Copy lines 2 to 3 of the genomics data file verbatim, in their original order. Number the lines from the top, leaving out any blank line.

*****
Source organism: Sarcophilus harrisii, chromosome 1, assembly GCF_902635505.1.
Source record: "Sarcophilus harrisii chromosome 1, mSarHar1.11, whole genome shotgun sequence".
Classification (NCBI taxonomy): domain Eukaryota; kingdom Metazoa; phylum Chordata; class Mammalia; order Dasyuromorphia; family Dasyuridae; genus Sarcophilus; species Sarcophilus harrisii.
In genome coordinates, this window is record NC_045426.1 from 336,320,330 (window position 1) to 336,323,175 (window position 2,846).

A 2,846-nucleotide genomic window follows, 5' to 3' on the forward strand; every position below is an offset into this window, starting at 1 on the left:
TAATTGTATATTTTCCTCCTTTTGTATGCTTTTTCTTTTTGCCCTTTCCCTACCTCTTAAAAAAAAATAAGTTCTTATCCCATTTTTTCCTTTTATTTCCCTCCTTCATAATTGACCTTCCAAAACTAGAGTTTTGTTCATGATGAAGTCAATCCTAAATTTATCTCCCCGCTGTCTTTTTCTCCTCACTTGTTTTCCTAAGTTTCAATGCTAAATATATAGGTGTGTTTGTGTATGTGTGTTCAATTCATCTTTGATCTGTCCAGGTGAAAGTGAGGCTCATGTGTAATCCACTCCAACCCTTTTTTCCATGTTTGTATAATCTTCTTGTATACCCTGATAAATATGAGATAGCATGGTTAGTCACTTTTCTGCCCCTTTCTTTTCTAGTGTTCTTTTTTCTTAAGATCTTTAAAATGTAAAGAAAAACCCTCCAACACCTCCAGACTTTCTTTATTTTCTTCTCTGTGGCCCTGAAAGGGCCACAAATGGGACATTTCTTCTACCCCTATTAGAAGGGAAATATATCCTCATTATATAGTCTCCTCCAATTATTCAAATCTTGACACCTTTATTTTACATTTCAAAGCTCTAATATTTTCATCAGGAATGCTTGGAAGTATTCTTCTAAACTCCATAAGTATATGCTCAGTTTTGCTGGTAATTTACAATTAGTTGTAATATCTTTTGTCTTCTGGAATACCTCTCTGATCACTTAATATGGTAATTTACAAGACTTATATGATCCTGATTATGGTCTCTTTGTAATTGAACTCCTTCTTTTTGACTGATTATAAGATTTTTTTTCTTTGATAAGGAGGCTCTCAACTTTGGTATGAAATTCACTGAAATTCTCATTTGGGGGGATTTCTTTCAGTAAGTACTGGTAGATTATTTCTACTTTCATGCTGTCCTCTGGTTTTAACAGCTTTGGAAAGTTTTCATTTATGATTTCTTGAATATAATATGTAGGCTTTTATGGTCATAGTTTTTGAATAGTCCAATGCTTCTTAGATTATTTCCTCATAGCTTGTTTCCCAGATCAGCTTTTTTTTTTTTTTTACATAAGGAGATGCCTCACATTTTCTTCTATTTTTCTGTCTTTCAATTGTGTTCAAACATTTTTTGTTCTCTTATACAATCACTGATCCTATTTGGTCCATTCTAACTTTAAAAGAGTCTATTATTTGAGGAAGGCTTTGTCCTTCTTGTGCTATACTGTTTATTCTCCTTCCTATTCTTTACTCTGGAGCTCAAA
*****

Source record: "Sarcophilus harrisii chromosome 1, mSarHar1.11, whole genome shotgun sequence".
Classification (NCBI taxonomy): domain Eukaryota; kingdom Metazoa; phylum Chordata; class Mammalia; order Dasyuromorphia; family Dasyuridae; genus Sarcophilus; species Sarcophilus harrisii.